An Update on Family Separation at The Border


“The Wall, US border, separating Mexico from the US, along Highway 2, Sonora Desert, Mexican side” by Wonderlane is licensed under CC BY 2.0

Eloise Gordon

The History of Separation at The Border

Separating a child from a parent is one of the worst things that one could do, both to parents and children. Yet, it is still done quite often, especially towards immigrants coming to America. Before Donald Trump took office as president, there were hundreds of children being separated from their parents at the border with little fanfare. Children were shuttled around the U.S. while their parents were either deported or detained. Very few records were taken regarding how to contact parents and where parents were located. This problem only increased when Trump took office in 2017 and established the “zero tolerance policy.” Before the zero tolerance policy was put in place, people were only deported if they commited a crime. Now, the zero tolerance policy makes it so the Department of Justice has the right to criminally prosecute all suspected illegal border-crossers for illegal entry, even those who crossed for the first time and even if it means separating a child from a parent in the process. 


The Staggering Numbers

According to the ACLU, between October 1st, 2017 and May 31st, 2018 at least 2700 children were separated from their parents. After several months of extensive searching, all of these families were reunited. However, in January 2019 after months of fighting from the Trump administration, they finally revealed that even more children were separated –  5,500 to be exact. Researchers have estimated that around 2/3 of these families have been reunited, but there are still plenty of families that have not. 


Impact on Separated Families

It is impossible to understand the full scope of what these families are going through unless you have been in their situation, but there have been some important events that that can help people to understand a little bit. In June 2018, Marco Antonio Muñoz, an immigrant from Honduras, strangled himself to death in a detention center after getting separated from his three year old son. Other parents who have not committed suicide have developed other problems, both mental health and physical. Some include depression, TMJ (jaw pain), PTSD, anxiety and more. Parents have also had to make difficult choices on behalf of their children. Parents who have been deported have been forced to face the decision of having their kids sent home or having them stay in America with no parent. These are just some of the struggles that people have gone through.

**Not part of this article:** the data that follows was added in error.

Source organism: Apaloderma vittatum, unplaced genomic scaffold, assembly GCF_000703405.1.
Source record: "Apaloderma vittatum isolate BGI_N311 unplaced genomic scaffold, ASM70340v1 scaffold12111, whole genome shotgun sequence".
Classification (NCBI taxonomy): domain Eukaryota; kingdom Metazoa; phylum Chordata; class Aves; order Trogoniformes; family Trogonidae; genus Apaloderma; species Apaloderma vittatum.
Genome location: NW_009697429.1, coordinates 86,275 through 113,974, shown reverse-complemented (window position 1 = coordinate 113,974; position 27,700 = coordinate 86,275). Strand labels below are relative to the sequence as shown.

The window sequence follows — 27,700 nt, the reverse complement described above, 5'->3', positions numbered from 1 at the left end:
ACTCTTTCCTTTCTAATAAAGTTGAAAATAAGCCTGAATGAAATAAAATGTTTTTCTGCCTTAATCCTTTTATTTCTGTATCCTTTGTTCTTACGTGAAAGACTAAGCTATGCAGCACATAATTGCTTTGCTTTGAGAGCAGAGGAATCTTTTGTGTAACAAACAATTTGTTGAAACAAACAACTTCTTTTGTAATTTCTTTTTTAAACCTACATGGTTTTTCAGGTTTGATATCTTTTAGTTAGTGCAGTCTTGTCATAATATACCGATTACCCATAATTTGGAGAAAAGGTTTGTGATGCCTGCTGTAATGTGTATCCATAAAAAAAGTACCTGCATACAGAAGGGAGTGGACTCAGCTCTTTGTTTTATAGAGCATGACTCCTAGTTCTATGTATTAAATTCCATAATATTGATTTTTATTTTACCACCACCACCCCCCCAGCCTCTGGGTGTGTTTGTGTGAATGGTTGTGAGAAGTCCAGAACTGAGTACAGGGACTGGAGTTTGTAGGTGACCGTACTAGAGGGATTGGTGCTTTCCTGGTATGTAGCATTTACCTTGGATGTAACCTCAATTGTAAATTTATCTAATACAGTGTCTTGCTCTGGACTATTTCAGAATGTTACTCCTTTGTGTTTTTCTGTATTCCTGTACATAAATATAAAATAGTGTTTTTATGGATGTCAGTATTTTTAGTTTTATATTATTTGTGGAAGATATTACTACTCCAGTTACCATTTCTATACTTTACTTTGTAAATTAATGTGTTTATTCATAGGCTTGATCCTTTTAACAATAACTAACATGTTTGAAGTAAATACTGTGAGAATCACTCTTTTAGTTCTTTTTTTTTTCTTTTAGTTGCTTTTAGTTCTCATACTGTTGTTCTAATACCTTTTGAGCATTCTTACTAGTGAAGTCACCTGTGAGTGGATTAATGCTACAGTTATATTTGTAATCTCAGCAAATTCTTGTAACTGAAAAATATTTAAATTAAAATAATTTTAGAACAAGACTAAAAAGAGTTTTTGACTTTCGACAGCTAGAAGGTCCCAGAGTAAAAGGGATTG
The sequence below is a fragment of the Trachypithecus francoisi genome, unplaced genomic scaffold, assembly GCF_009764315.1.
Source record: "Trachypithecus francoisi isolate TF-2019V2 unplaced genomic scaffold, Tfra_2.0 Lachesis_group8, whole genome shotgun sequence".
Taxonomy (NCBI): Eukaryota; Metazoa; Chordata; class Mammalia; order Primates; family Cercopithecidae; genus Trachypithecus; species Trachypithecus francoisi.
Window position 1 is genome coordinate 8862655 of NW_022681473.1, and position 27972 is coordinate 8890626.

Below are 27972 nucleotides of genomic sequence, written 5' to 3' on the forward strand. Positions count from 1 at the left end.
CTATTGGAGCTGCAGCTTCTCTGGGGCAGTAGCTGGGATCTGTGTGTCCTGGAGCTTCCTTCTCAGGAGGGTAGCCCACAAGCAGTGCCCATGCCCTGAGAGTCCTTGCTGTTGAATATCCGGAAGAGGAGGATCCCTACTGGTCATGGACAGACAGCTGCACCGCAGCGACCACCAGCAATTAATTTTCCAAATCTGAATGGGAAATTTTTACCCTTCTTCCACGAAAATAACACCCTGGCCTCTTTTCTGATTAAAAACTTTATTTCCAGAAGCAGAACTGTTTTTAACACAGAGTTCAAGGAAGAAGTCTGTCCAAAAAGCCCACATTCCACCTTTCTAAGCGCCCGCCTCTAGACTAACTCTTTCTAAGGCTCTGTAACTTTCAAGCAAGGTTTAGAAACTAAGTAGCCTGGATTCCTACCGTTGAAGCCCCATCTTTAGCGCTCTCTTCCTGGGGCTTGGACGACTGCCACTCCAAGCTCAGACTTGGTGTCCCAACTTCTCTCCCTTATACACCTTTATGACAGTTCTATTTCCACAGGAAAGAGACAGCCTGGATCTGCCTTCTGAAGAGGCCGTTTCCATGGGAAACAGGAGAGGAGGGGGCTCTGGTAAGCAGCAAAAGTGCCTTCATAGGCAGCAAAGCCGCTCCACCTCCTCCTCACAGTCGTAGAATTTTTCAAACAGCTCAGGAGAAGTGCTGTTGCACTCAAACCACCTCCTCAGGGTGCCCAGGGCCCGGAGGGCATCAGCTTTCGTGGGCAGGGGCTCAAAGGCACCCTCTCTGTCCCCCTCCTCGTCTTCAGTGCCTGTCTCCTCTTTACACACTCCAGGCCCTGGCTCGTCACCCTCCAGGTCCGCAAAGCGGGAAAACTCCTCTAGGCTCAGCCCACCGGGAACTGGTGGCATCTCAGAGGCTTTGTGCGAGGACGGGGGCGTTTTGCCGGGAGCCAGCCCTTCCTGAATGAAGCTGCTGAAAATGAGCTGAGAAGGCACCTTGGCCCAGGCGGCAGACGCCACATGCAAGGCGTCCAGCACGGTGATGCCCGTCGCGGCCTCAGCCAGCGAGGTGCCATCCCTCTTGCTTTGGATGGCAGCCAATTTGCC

Where We Are Now

As of December 21st, 2020 there are still 545 parents separated from their children due to parents being kept in places that are not easily accessible. The government has wrong names for people and have kept minimal records on whereabouts. Although family separation is still happening, it will continue to be marked as an important moment in history and as a contributing factor to Joe Biden’s win in the 2020 presidential race. Luckily, Joe Biden has promised to halt unjust and inhumane border enforcement and suspend prosecutions of asylum seekers for illegal entry and reentry. Prosecutions of asylum seekers has been a big cause for why so many children are being separated from their parents and if Joe Biden stops this, it has potential to have a big, positive impact. 


How To Help

With Joe Biden’s upcoming presidency, there is a lot of hope regarding lowering the amounts of separated families at the border. However, there are still many immigrant families that are still suffering. A big part of why New York City is so special is that we have such a high population of immigrants. In order to help protect the immigrants that live in and out of New York as well as help reunite immigrant families you can donate to Border Angels, The Florence Project, Freedom for Immigrants, KIND, Project Corazon, RAICES, El Refugio, Save the Children and more.